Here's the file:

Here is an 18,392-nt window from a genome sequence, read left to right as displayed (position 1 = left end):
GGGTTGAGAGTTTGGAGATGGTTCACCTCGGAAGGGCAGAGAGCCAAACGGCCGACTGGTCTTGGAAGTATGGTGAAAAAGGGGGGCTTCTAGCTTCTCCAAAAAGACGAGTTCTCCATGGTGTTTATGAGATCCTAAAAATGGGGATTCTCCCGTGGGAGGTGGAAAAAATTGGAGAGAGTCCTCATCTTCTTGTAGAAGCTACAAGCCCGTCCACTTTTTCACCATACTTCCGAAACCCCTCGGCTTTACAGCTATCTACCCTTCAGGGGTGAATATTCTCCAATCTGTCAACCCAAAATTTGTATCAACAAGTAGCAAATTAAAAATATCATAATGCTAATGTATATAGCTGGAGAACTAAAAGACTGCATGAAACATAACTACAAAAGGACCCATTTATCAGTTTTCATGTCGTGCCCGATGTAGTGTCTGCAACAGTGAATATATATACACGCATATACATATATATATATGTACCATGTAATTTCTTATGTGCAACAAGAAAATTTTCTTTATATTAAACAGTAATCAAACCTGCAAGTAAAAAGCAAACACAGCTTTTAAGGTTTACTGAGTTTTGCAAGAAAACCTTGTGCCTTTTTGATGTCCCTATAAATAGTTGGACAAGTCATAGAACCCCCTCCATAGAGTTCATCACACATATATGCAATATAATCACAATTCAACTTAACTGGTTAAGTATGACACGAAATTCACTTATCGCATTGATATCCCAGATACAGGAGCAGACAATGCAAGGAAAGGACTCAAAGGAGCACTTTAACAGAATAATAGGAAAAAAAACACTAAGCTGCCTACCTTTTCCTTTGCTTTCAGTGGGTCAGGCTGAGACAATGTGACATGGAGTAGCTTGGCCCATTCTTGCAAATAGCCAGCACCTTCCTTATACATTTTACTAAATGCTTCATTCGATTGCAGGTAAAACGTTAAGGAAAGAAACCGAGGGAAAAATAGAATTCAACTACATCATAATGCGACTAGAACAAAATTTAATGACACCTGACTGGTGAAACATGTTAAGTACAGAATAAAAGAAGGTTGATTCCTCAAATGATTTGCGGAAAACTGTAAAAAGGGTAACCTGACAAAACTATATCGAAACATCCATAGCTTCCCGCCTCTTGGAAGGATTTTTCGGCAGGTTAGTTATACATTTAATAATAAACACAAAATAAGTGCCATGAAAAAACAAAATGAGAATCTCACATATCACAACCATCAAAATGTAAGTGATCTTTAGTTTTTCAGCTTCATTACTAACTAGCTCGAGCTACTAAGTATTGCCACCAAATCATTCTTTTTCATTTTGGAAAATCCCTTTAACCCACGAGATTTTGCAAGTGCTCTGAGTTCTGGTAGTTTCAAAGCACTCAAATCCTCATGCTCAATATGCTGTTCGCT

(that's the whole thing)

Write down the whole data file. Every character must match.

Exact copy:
Here is an 18,392-nt window from a genome sequence, read left to right as displayed (position 1 = left end):
GGGTTGAGAGTTTGGAGATGGTTCACCTCGGAAGGGCAGAGAGCCAAACGGCCGACTGGTCTTGGAAGTATGGTGAAAAAGGGGGGCTTCTAGCTTCTCCAAAAAGACGAGTTCTCCATGGTGTTTATGAGATCCTAAAAATGGGGATTCTCCCGTGGGAGGTGGAAAAAATTGGAGAGAGTCCTCATCTTCTTGTAGAAGCTACAAGCCCGTCCACTTTTTCACCATACTTCCGAAACCCCTCGGCTTTACAGCTATCTACCCTTCAGGGGTGAATATTCTCCAATCTGTCAACCCAAAATTTGTATCAACAAGTAGCAAATTAAAAATATCATAATGCTAATGTATATAGCTGGAGAACTAAAAGACTGCATGAAACATAACTACAAAAGGACCCATTTATCAGTTTTCATGTCGTGCCCGATGTAGTGTCTGCAACAGTGAATATATATACACGCATATACATATATATATATGTACCATGTAATTTCTTATGTGCAACAAGAAAATTTTCTTTATATTAAACAGTAATCAAACCTGCAAGTAAAAAGCAAACACAGCTTTTAAGGTTTACTGAGTTTTGCAAGAAAACCTTGTGCCTTTTTGATGTCCCTATAAATAGTTGGACAAGTCATAGAACCCCCTCCATAGAGTTCATCACACATATATGCAATATAATCACAATTCAACTTAACTGGTTAAGTATGACACGAAATTCACTTATCGCATTGATATCCCAGATACAGGAGCAGACAATGCAAGGAAAGGACTCAAAGGAGCACTTTAACAGAATAATAGGAAAAAAAACACTAAGCTGCCTACCTTTTCCTTTGCTTTCAGTGGGTCAGGCTGAGACAATGTGACATGGAGTAGCTTGGCCCATTCTTGCAAATAGCCAGCACCTTCCTTATACATTTTACTAAATGCTTCATTCGATTGCAGGTAAAACGTTAAGGAAAGAAACCGAGGGAAAAATAGAATTCAACTACATCATAATGCGACTAGAACAAAATTTAATGACACCTGACTGGTGAAACATGTTAAGTACAGAATAAAAGAAGGTTGATTCCTCAAATGATTTGCGGAAAACTGTAAAAAGGGTAACCTGACAAAACTATATCGAAACATCCATAGCTTCCCGCCTCTTGGAAGGATTTTTCGGCAGGTTAGTTATACATTTAATAATAAACACAAAATAAGTGCCATGAAAAAACAAAATGAGAATCTCACATATCACAACCATCAAAATGTAAGTGATCTTTAGTTTTTCAGCTTCATTACTAACTAGCTCGAGCTACTAAGTATTGCCACCAAATCATTCTTTTTCATTTTGGAAAATCCCTTTAACCCACGAGATTTTGCAAGTGCTCTGAGTTCTGGTAGTTTCAAAGCACTCAAATCCTCATGCTCAATATGCTGTTCGCT